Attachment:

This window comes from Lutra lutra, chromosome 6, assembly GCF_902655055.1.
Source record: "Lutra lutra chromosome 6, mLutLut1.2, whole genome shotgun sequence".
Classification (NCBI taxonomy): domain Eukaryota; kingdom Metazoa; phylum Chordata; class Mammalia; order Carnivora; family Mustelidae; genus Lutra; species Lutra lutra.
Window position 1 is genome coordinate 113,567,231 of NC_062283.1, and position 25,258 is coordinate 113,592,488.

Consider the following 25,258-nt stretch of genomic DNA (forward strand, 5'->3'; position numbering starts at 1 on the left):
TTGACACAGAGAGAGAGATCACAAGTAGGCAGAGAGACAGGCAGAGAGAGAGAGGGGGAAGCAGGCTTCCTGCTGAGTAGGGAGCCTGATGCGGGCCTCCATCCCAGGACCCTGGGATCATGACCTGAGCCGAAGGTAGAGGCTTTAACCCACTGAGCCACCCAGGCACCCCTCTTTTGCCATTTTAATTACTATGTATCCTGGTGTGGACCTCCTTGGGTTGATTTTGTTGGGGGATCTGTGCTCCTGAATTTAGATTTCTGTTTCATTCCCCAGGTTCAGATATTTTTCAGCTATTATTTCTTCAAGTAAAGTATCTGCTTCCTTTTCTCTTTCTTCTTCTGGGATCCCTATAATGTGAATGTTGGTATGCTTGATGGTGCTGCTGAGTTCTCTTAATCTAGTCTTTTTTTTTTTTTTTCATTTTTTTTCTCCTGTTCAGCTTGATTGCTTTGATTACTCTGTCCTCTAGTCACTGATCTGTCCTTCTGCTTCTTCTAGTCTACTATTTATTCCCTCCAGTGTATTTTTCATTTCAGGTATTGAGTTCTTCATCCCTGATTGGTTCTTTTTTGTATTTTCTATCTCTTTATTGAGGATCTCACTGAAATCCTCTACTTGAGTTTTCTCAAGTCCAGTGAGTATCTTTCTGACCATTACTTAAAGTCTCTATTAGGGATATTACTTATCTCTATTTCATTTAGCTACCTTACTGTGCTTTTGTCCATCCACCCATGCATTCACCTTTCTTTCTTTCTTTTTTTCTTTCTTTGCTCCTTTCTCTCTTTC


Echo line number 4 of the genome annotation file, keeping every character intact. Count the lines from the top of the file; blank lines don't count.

Window position 1 is genome coordinate 113,567,231 of NC_062283.1, and position 25,258 is coordinate 113,592,488.